WHAT exactly is the appeal of cult TV show Outlander?
In the US the first season, adapted by Battlestar Galactica creator Ronald D Moore from a series of best-selling novels by Diana Gabaldon, was praised for its "lively, rich and emotionally satisfying" plotlines and hailed as "the feminist answer to Game of Thrones".
In reality, Outlander owes its success to something altogether more primal: as Orange is the New Black's Taystee memorably announced when pushing the book on her friend Poussey last season: "Yo, it's hot".
Essentially, Outlander is the tale of Claire Randall (Caitriona Balfe), a nurse in the recently-ended Second World War who travels to Scotland for her honeymoon and, thanks to an encounter with a set of ancient standing stones, ends up travelling back in time to 1743 - two years before the second Jacobite rising. Adventure, trauma and a grand love affair ensue.
So far, so ludicrous, but Outlander exerts a mysterious pull, both in book and television form.
In part that's because it's so unapologetic about the nature of lust. It's clear from the start that Claire is more experienced than Jamie, her young Highland beau; this upends conventions, giving us a relationship in which the heroine openly ogles the hero. (As does the audience - it won't be long before Sam Heughan's bum has its own Tumblr.)
Yet while this very frank and very female gaze is undeniably fun, Outlander is more than a bit of Highland slap and tickle.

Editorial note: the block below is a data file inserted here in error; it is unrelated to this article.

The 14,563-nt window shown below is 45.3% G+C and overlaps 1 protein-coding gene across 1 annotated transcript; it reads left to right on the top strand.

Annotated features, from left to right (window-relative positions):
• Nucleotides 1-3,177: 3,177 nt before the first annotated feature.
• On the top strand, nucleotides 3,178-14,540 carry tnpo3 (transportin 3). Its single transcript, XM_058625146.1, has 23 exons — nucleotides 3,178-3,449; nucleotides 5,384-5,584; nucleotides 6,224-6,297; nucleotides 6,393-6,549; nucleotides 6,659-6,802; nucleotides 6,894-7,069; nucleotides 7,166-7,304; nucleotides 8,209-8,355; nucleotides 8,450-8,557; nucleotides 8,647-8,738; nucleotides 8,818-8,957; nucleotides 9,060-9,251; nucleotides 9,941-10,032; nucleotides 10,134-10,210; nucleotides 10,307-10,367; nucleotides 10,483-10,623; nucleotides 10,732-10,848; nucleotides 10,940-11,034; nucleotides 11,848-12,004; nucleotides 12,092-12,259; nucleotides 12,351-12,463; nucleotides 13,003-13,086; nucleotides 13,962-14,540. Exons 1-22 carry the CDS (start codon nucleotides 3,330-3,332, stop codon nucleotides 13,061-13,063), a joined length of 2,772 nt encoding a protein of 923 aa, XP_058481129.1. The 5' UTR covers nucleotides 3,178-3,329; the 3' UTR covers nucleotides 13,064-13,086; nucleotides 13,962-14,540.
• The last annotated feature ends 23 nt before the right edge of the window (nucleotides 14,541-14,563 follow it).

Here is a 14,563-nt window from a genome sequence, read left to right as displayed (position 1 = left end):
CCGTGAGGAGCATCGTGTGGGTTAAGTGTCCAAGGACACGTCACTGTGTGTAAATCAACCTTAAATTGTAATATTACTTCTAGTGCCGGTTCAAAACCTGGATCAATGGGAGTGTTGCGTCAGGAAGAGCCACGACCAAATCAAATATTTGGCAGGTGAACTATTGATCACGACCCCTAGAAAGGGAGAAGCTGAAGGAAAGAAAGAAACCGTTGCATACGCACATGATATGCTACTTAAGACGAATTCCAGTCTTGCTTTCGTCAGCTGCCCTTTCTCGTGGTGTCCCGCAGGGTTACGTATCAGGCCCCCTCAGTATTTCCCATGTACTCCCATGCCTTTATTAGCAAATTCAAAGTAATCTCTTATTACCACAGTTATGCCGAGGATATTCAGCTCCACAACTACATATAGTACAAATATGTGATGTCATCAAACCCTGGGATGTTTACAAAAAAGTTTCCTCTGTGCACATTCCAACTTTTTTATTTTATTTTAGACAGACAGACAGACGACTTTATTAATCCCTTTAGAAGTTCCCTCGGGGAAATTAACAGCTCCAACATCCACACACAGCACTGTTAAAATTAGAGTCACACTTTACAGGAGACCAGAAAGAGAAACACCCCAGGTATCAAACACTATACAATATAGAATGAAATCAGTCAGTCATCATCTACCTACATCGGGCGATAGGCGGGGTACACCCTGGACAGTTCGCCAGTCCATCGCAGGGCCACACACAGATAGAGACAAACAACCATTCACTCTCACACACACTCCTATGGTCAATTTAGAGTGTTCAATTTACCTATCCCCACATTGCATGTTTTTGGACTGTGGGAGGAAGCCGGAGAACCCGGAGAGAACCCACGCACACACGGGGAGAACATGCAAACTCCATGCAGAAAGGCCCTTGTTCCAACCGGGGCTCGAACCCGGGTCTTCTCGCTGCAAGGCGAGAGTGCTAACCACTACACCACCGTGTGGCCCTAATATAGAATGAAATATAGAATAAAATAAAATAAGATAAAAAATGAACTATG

Gabaldon's books are incredibly well-researched and Moore has ensured that he hews close to them (Gabaldon was also a consultant on the show); thus viewers are instantly pitched into a vividly realised world full of believable, well-drawn characters.
Moore also has enough patience to take time setting out his story, recognising that if the emotional payouts later are to have any heft, then viewers must be fully immersed in the world in which they happen.
It helps too that Claire is no passive plaything, but a frank, funny woman with a keen sense of survival and a sharp mind.
Meanwhile, Jamie might be a respected warrior but he is also solicitous, largely ego-free and in touch with his emotional side. It's a neat switch in which the hero is a virgin, often in danger, while the more experienced leading lady hitches up her skirts and rides to the rescue.
Most importantly, Outlander doesn't shy away from the darker elements of Gabaldon's tale. Claire might be riding around Scotland with a bunch of hot Highlanders, but the show makes it clear that this is not an easy place for anyone to survive, particularly a woman.
Even the things that work in Claire's favour, such as her knowledge of medicine, can be used against her - why, queries one clan member, does she have this knowledge? The unspoken threat of accusations of witchcraft hangs heavy in the air.
And that ultimately is the key to Outlander's success: yes, it's a time-travelling, wish-fulfilment fantasy but it's done with such flair and attention to detail that it's impossible not to hop on board for the ride.
Outlander's mid-season return airs tomorrow at 7.30pm on SoHo.
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